If you have carefully followed “Assassins’ Creed III” plot, you might think that you have understood all the subtleties of the Haytham/Connor relationship… A relational tangle between a father and his son which is getting worse and worse through the game. That conflict can only be seen under the light of the somewhat never-ending (like Ubisoft’s spinoffs) and complex fights between Assassins and Templars.
The official and recognized book Assassin’s Creed: Forsaken written by Oliver Bowden depicts all of Haytham Kenway’s life. It has more the characteristics of a prequel, because Haytham is not very present within Connor’s adventure, and their ways only parted a few times. The deal is presented as a personal and weekly diary written by Haytham.
I’ve finally got some answers to some of my questions: Why did Haytham always have the famous Assassin’s blade on him? Did he betray his order? Who was Reginald Birch and what was his part in the Templar hierarchy?
How did Haytham become the ruler of the American Templar branch? Why did he leave his Indian mistress raising his child, Connor, all alone? What did he do while Connor was trying to unleash the USA from its chains? What did he think during the last moments of his life? Did he take a look back on what he had accomplished?
This book answers all these questions in an honest and detailed way. The whole book is placed under the sign of a bloody vendetta; just like you helped stubborn Connor to deal with his life (play through?) during the game. There are lots of similarities between the two stories, and if you like the story and Connor, and if you want to rewind and remix it while understanding new segments of the “Assassins’ Creed III” universe, this book is for you. For me, Haytham is a scheming and mysterious character, and it was a particular pleasure to understand and follow him through such an adventure.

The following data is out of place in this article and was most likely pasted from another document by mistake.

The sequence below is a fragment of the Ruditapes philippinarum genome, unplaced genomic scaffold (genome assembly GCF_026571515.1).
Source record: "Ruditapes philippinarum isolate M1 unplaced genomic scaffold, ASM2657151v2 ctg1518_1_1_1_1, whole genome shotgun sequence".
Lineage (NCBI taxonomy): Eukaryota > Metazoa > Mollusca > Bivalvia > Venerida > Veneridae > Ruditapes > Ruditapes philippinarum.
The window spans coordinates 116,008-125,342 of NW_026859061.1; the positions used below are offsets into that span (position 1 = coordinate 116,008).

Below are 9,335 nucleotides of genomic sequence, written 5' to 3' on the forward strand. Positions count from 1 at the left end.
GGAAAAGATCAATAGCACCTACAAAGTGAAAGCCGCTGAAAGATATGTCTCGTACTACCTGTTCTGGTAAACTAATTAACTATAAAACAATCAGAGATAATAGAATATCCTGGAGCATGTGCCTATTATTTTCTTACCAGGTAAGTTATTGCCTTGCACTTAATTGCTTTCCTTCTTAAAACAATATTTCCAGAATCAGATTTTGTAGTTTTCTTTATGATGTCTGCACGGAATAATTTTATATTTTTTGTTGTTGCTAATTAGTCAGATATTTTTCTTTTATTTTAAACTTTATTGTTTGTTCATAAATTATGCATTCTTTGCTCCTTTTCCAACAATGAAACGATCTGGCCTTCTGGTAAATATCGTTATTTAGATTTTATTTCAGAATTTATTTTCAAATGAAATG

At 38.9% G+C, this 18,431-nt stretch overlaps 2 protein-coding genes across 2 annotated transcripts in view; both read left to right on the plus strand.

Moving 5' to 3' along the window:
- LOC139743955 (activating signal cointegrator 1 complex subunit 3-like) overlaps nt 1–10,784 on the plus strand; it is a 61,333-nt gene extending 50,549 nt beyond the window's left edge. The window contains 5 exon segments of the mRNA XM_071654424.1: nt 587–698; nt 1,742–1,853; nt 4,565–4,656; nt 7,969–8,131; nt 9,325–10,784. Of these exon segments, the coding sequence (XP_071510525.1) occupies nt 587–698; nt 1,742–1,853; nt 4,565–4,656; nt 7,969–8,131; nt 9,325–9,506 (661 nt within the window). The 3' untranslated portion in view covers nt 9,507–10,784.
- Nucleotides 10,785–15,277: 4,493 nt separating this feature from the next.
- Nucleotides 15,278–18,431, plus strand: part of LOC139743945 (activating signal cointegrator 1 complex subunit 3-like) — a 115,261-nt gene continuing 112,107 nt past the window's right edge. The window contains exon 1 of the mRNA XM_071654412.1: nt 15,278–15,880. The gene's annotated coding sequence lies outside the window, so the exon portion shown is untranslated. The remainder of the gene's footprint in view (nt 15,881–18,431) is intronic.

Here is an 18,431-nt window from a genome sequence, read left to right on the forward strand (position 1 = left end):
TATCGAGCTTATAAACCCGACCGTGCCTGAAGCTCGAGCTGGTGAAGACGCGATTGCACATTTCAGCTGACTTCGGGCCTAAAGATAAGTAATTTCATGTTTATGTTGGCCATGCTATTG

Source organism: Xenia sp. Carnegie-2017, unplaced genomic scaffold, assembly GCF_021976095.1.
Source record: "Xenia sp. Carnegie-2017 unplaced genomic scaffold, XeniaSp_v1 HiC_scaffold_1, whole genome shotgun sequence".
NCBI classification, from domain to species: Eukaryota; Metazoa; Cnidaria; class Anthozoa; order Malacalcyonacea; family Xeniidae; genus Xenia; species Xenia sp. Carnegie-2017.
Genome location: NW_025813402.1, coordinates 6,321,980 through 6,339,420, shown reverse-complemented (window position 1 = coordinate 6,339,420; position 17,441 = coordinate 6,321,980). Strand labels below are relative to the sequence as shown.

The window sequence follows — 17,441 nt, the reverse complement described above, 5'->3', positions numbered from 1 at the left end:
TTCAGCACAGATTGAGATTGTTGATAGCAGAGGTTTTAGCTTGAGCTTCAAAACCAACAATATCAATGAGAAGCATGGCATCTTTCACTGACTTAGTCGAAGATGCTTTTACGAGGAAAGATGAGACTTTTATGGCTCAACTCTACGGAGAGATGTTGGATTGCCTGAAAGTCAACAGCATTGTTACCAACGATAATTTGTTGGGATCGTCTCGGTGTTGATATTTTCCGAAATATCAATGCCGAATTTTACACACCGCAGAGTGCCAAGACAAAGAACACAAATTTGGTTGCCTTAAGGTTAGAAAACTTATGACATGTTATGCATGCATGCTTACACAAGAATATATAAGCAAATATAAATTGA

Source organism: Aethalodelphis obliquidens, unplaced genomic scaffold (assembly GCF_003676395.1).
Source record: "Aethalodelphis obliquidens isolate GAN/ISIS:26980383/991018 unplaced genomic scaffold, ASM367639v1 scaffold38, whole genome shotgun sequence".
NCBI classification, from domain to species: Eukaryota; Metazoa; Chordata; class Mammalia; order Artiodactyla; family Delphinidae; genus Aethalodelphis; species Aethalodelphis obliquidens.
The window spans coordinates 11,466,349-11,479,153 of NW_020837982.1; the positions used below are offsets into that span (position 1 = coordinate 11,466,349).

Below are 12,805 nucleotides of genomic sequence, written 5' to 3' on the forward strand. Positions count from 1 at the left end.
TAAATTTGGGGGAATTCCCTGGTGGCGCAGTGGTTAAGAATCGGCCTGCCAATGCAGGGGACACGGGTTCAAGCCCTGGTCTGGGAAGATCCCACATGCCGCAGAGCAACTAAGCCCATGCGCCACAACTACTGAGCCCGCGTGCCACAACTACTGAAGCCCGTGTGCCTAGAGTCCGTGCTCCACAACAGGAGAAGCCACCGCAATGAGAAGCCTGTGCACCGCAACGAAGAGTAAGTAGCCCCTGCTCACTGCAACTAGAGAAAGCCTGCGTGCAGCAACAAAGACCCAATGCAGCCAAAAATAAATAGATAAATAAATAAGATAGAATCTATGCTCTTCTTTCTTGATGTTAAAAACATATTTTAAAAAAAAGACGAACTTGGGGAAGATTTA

The end (=the last 100 pages) of the book is sticking closely to the video game reproducing facts and events while introducing some liberties at the same time. Dialogues and some background settings are slightly changed for better or for worse.
I did have mixed feelings about that part. Were these changes made for not boring people that had already finished the game? Haytham’s point of view is still interesting but how can we give him our confidence if some lines of dialogues and places are not the same? Is that a common translation problem? I actually read the book in French (sorry for not being a good old patriot!) but it was a bit disturbing to see pieces that didn’t stick together.
If you start reading that book, make sure you don’t spoil anything. I will give you a few guidelines for not spoiling the game (if you don’t want to spoil the book, just reverse my suggestions). DON’T start reading before finishing the third sequence. Read the last part of the book (fourth part) once you have entirely finished the game (epilogue included). With such a step you might gain a two- sided view of the assassins’ creed story which is quite valuable for such an inexpensive book.